Further to our previous article regarding the impact on Child Arrangement Orders in light of the current pandemic we have now had some clarification from The Rt. Hon. Sir Andrew McFarlane who is the President of the Family Division and Head of Family Justice.
In his statement it was expressed that the key considerations that should be taken when considering the risk factor and possible solutions to the question of whether parents should be forced to adhere to the Order.
He stated that “The key message should be that, where Coronavirus restrictions cause the letter of a court order to be varied, the spirit of the order should nevertheless be delivered by making safe alternative arrangements for the child.” This means that parents should do whatever is necessary to keep the core value of the Order in tact, such as Facetime but to not over step the mark and take advantage of ‘punishing’ the other parent by using the coronavirus outbreak as an excuse when there is no justifiable reason to cut all contact together. It is of course all about circumstances but ensure that every step is taken to not cause problems if the matter ended up back in court in a few months because a Judge will consider very closely if the party who is not adhering to the Order has been reasonable in the circumstances.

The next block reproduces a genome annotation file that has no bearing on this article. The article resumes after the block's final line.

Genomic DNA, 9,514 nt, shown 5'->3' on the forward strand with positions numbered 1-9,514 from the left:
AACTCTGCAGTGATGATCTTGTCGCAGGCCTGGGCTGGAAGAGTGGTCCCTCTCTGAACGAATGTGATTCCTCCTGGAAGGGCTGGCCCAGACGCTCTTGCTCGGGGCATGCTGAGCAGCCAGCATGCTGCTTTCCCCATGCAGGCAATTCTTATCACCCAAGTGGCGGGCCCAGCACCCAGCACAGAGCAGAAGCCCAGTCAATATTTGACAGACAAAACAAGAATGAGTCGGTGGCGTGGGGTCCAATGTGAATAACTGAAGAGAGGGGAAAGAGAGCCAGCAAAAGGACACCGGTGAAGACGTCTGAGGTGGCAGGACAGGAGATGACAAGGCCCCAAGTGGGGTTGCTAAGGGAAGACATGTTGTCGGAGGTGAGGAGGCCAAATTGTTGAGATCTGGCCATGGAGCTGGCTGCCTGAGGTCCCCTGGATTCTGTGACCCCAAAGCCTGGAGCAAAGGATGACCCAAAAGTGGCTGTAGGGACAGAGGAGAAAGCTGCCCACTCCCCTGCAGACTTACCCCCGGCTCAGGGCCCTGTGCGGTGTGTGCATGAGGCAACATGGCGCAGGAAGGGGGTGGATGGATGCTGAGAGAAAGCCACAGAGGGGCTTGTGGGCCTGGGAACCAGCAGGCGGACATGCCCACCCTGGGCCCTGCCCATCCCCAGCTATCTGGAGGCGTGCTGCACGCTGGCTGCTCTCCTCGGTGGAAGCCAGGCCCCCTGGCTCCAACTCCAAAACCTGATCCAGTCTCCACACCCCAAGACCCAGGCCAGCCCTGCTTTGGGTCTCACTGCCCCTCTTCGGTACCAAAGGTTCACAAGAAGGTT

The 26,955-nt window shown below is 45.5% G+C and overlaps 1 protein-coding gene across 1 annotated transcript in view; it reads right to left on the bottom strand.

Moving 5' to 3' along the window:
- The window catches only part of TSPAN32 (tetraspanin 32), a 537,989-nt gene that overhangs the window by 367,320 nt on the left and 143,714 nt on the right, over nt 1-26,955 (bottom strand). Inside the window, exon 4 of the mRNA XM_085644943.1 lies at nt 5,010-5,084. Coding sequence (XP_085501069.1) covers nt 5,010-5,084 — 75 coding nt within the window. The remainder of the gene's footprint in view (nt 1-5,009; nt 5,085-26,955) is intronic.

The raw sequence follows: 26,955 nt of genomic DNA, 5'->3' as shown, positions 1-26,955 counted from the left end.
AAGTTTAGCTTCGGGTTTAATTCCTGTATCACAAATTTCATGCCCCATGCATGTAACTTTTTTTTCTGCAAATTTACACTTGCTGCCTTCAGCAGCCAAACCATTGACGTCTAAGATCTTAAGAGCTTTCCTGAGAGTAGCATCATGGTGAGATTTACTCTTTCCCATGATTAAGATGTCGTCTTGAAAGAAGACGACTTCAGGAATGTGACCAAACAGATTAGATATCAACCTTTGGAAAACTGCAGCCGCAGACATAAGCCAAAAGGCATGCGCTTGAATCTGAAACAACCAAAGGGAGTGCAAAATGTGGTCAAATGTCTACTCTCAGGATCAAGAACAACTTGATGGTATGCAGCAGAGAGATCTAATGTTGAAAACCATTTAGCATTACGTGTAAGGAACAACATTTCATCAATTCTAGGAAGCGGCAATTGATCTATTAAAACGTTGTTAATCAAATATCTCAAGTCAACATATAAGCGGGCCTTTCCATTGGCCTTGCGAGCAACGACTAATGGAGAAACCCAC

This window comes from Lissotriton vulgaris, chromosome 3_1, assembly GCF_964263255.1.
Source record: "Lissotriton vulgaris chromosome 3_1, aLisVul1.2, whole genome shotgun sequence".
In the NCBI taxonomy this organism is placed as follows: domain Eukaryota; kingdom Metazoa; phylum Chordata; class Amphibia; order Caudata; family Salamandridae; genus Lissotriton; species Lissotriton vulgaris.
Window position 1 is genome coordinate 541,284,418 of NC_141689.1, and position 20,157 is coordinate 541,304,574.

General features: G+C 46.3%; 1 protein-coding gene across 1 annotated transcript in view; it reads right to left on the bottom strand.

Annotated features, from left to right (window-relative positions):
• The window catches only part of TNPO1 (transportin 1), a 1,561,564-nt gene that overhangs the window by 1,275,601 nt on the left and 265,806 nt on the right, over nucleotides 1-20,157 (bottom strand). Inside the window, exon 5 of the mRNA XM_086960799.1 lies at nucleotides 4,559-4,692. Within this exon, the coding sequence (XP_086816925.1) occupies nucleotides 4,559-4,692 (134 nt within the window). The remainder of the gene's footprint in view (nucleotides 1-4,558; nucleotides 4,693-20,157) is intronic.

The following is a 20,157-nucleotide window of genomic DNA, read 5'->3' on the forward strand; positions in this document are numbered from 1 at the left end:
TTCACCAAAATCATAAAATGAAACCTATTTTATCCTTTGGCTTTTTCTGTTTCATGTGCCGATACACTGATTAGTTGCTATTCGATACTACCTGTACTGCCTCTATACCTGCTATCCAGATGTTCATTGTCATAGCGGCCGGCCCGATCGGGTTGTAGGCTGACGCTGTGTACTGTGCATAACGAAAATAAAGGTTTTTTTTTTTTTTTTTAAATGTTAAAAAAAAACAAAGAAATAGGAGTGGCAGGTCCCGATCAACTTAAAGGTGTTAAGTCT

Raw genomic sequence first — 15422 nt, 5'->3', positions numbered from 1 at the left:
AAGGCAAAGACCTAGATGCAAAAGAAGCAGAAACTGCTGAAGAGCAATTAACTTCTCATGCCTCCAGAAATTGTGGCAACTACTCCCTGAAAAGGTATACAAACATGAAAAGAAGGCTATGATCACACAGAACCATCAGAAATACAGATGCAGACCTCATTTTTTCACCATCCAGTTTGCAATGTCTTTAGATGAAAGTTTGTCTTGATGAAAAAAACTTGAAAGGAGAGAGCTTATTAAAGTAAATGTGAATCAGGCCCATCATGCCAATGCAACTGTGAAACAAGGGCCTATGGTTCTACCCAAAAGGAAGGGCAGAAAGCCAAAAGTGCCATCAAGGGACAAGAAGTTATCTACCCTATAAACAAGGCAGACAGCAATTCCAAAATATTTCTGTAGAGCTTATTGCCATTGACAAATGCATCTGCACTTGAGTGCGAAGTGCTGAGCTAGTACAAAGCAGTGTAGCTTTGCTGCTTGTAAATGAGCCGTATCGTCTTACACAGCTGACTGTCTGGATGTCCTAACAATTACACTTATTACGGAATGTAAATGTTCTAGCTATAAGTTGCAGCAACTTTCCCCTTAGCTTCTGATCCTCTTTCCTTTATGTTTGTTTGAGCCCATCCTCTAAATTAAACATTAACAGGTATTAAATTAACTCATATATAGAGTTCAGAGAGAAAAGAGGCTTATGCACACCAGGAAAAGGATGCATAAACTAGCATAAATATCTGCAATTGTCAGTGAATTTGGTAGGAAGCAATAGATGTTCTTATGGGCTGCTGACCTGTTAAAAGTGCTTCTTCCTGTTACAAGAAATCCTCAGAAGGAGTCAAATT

Further points are listed below:
- “Parents must abide by the ‘Rules on Staying at Home and Away from Others’ issued by the government on 23 March [‘the Stay at Home Rules’]. In addition to these Rules, advice about staying safe and reducing the spread of infection has been issued and updated by Public Health England and Public Health Wales [‘PHE/PHW’].”
- “The Stay at Home Rules have made the general position clear: it is no longer permitted for a person, and this would include a child, to be outside their home for any purpose other than essential shopping, daily exercise, medical need or attending essential work.”
- Government guidance issued alongside the Stay at Home Rules on 23rd March deals specifically with child contact arrangements. It says:
“Where parents do not live in the same household, children under 18 can be moved between their parents’ homes.”
- This establishes an exception to the mandatory ‘stay at home’ requirement; it does not, however, mean that children must be moved between homes. The decision whether a child is to move between parental homes is for the child’s parents to make after a sensible assessment of the circumstances, including the child’s present health, the risk of infection and the presence of any recognised vulnerable individuals in one household or the other.
- Where parents, acting in agreement, exercise their parental responsibility to conclude that the arrangements set out in a CAO should be temporarily varied they are free to do so. It would be sensible for each parent to record such an agreement in a note, email or text message sent to each other.
If you require further information on this, do not hesitate to contact us now. You will also find additional information on the following link: